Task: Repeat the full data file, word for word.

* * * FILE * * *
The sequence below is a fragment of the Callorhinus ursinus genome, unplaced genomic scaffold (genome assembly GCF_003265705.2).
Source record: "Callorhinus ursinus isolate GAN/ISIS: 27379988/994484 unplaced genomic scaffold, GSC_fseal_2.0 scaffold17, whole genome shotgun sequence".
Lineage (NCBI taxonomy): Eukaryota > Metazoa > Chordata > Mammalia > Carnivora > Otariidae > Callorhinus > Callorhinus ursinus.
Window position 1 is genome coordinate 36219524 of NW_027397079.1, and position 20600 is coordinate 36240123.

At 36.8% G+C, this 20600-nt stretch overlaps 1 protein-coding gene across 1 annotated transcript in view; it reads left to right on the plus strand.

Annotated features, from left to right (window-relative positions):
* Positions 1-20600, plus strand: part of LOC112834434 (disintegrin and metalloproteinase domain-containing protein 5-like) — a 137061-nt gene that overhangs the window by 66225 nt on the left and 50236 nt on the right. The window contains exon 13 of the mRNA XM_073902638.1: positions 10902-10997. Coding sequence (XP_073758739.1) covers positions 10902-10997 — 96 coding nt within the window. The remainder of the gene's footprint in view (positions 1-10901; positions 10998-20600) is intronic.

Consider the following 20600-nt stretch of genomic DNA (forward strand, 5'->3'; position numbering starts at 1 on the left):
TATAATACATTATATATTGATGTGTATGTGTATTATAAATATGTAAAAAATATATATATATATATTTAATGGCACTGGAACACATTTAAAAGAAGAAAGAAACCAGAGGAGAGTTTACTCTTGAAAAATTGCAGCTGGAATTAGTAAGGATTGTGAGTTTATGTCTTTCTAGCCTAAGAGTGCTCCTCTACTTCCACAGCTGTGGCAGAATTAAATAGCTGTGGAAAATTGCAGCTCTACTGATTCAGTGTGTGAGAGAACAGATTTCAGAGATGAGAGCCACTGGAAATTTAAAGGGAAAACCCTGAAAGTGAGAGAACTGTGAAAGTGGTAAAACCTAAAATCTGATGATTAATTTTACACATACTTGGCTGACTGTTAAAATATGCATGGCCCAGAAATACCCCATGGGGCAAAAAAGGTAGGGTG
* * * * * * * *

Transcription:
The sequence below is a fragment of the Callorhinus ursinus genome, unplaced genomic scaffold (genome assembly GCF_003265705.2).
Source record: "Callorhinus ursinus isolate GAN/ISIS: 27379988/994484 unplaced genomic scaffold, GSC_fseal_2.0 scaffold17, whole genome shotgun sequence".
Lineage (NCBI taxonomy): Eukaryota > Metazoa > Chordata > Mammalia > Carnivora > Otariidae > Callorhinus > Callorhinus ursinus.
Window position 1 is genome coordinate 36219524 of NW_027397079.1, and position 20600 is coordinate 36240123.

At 36.8% G+C, this 20600-nt stretch overlaps 1 protein-coding gene across 1 annotated transcript in view; it reads left to right on the plus strand.

Annotated features, from left to right (window-relative positions):
* Positions 1-20600, plus strand: part of LOC112834434 (disintegrin and metalloproteinase domain-containing protein 5-like) — a 137061-nt gene that overhangs the window by 66225 nt on the left and 50236 nt on the right. The window contains exon 13 of the mRNA XM_073902638.1: positions 10902-10997. Coding sequence (XP_073758739.1) covers positions 10902-10997 — 96 coding nt within the window. The remainder of the gene's footprint in view (positions 1-10901; positions 10998-20600) is intronic.

Consider the following 20600-nt stretch of genomic DNA (forward strand, 5'->3'; position numbering starts at 1 on the left):
TATAATACATTATATATTGATGTGTATGTGTATTATAAATATGTAAAAAATATATATATATATATTTAATGGCACTGGAACACATTTAAAAGAAGAAAGAAACCAGAGGAGAGTTTACTCTTGAAAAATTGCAGCTGGAATTAGTAAGGATTGTGAGTTTATGTCTTTCTAGCCTAAGAGTGCTCCTCTACTTCCACAGCTGTGGCAGAATTAAATAGCTGTGGAAAATTGCAGCTCTACTGATTCAGTGTGTGAGAGAACAGATTTCAGAGATGAGAGCCACTGGAAATTTAAAGGGAAAACCCTGAAAGTGAGAGAACTGTGAAAGTGGTAAAACCTAAAATCTGATGATTAATTTTACACATACTTGGCTGACTGTTAAAATATGCATGGCCCAGAAATACCCCATGGGGCAAAAAAGGTAGGGTG